News @ Cooper, Sandler, Shime & Bergman LLP - Toronto Criminal Law Firm

R. v. De Zen et al, 2010 ON SC 974 (CanLII)
Published: June 22, 2010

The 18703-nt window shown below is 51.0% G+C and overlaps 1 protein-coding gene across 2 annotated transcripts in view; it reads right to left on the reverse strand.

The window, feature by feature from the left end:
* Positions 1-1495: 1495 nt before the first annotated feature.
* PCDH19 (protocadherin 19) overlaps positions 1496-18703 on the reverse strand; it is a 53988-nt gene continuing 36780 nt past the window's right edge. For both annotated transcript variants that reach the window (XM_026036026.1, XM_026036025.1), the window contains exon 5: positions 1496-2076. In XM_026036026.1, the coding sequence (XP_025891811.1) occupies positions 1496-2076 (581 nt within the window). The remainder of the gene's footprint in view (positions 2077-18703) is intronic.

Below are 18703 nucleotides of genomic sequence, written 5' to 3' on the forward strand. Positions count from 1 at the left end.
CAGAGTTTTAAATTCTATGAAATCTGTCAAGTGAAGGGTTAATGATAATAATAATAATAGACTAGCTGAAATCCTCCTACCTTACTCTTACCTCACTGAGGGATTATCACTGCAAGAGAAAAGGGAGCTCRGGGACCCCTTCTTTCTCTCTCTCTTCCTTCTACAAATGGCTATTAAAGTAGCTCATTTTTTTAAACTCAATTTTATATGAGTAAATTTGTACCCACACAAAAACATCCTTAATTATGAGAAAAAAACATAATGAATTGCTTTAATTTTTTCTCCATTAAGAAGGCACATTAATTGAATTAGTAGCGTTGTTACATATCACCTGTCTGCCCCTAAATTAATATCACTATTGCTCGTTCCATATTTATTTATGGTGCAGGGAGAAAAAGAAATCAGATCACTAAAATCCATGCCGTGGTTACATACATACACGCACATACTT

The Attorney General required the accused in a lengthy and complex fraud trial to be tried by a judge and jury in the Superior Court, despite the election of all accused to be tried by a Provincial Court judge (that is, in the lower court).  The Attorney General relied on his powers under s.568 of the Criminal Code of Canada.  The accused applied to set aside the Attorney General’s requirement on the basis that it constituted an abuse of the court’s processes.  No reasons for the decision to issue the requirement were given.  No advance notice was provided.  The requirement was imposed after the trial judge had already been selected.  The parties had proceeded on the basis that the case would be tried by a judge without a jury in the Provincial Court.  In the circumstances, the accused met the high onus of demonstrating that the Attorney General’s actions constituted an abuse of the court’s processes.  Their election to be tried by judge without a jury in the Provincial Court was restored.